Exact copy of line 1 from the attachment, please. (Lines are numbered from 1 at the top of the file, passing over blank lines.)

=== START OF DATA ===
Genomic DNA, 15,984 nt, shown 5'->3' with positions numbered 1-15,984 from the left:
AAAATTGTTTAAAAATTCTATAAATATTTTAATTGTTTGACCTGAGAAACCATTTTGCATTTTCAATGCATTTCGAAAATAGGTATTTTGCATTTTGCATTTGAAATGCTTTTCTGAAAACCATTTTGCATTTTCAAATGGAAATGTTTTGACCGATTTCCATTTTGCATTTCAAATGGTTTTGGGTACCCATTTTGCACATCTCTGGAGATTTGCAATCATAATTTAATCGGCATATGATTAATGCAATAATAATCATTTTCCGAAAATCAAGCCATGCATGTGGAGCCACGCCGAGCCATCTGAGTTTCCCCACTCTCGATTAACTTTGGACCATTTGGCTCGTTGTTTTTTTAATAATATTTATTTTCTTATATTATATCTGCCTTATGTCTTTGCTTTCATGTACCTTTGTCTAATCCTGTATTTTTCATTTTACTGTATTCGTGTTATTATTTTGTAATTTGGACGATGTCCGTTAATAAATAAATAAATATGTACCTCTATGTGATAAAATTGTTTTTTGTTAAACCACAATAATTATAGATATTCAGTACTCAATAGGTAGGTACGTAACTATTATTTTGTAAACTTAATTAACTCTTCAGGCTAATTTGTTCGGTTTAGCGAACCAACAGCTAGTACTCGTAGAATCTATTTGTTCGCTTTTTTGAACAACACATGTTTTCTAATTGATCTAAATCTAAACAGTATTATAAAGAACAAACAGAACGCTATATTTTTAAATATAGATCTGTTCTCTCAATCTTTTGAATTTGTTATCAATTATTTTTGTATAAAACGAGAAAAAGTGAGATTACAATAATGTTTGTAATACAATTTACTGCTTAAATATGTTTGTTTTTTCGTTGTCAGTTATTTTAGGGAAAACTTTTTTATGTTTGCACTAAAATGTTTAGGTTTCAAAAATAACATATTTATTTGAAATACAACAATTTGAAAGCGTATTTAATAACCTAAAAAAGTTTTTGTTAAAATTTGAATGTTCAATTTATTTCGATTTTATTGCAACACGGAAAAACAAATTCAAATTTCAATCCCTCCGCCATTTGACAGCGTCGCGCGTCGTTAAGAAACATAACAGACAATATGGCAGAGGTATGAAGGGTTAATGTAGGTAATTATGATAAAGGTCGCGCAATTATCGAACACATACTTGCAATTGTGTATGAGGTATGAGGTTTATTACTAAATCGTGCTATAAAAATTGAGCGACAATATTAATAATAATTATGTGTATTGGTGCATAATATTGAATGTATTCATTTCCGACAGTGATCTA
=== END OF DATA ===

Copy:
Genomic DNA, 15,984 nt, shown 5'->3' with positions numbered 1-15,984 from the left: